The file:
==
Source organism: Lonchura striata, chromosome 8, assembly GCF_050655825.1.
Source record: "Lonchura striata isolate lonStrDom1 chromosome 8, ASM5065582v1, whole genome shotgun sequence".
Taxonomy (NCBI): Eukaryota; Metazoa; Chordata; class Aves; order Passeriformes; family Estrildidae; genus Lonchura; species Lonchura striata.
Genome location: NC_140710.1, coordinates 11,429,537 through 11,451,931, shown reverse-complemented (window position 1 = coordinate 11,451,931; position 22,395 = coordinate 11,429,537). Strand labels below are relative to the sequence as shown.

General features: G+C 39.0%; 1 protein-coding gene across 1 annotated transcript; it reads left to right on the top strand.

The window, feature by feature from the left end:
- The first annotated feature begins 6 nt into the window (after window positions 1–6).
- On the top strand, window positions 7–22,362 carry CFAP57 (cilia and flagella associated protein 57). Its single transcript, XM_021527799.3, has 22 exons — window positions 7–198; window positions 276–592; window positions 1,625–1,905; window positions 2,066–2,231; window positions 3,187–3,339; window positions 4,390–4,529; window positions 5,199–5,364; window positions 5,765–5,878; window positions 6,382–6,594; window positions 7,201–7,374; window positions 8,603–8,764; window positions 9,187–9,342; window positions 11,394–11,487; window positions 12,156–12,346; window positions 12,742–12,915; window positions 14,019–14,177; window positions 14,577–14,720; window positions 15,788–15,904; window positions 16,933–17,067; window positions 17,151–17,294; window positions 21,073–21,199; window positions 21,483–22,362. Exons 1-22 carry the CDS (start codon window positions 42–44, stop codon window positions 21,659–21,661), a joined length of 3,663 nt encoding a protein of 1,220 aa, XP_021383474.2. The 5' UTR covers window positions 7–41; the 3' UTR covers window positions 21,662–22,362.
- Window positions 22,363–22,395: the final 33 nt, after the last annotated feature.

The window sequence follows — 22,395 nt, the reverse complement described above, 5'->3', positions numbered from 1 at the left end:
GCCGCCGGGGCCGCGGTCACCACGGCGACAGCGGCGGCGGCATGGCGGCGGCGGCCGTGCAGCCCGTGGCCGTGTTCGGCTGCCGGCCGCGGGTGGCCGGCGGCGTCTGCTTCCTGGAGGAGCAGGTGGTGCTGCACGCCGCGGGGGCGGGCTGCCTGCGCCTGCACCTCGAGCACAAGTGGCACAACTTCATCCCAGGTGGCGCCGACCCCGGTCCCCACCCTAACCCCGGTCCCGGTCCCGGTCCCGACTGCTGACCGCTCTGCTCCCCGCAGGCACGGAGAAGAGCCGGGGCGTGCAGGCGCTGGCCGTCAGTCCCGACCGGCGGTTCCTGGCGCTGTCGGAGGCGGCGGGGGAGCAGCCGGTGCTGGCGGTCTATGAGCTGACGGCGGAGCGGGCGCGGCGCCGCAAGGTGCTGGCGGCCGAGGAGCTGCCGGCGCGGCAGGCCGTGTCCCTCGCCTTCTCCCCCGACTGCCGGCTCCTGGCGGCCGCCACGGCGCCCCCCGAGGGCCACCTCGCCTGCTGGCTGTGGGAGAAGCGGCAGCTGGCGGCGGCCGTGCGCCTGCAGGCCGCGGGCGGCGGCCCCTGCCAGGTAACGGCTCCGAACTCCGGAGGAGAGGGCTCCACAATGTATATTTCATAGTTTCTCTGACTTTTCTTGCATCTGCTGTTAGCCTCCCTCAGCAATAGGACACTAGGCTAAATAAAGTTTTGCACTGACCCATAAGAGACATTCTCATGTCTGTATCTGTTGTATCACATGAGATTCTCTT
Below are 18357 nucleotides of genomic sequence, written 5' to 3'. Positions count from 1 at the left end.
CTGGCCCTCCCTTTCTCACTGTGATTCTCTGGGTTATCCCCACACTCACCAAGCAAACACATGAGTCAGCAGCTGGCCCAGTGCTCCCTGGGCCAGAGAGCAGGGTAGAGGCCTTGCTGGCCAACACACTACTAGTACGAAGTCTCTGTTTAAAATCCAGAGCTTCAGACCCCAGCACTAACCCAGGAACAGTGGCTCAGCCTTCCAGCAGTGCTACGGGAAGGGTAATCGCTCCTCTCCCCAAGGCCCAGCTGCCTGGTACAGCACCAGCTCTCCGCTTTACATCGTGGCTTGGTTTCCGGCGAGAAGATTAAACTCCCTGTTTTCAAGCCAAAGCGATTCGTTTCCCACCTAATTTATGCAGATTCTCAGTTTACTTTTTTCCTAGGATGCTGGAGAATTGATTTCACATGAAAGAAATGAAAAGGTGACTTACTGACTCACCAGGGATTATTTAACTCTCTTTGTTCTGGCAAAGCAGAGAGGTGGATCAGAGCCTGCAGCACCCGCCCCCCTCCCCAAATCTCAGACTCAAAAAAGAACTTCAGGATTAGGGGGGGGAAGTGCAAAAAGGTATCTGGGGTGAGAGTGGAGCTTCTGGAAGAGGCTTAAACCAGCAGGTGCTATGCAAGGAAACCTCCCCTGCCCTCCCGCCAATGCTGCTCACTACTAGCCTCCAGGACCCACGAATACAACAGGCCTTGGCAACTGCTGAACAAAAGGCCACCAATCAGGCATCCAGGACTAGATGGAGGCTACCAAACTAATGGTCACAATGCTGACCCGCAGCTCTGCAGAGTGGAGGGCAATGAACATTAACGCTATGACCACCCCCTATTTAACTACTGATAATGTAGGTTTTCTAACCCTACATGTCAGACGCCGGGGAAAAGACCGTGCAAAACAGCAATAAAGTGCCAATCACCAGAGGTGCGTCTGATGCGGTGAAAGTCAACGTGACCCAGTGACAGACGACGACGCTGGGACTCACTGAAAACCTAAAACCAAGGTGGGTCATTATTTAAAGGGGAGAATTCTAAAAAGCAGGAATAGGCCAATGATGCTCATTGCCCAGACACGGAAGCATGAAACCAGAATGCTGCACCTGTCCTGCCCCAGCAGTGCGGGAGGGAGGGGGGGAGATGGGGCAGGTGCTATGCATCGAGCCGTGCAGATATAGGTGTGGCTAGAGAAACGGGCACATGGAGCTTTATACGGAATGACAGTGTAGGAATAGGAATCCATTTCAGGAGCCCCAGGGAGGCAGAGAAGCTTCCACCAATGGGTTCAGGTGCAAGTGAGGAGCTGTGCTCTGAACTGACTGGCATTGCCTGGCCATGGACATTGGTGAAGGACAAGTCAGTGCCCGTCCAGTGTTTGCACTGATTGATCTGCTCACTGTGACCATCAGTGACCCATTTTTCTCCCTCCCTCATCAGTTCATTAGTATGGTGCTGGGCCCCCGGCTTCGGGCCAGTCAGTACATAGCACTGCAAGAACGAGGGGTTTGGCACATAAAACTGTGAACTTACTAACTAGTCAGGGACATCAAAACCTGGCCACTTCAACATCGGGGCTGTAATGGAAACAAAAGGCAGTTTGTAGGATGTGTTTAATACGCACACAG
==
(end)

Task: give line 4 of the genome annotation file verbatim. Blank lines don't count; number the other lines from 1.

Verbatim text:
Genome location: NC_140710.1, coordinates 11,429,537 through 11,451,931, shown reverse-complemented (window position 1 = coordinate 11,451,931; position 22,395 = coordinate 11,429,537). Strand labels below are relative to the sequence as shown.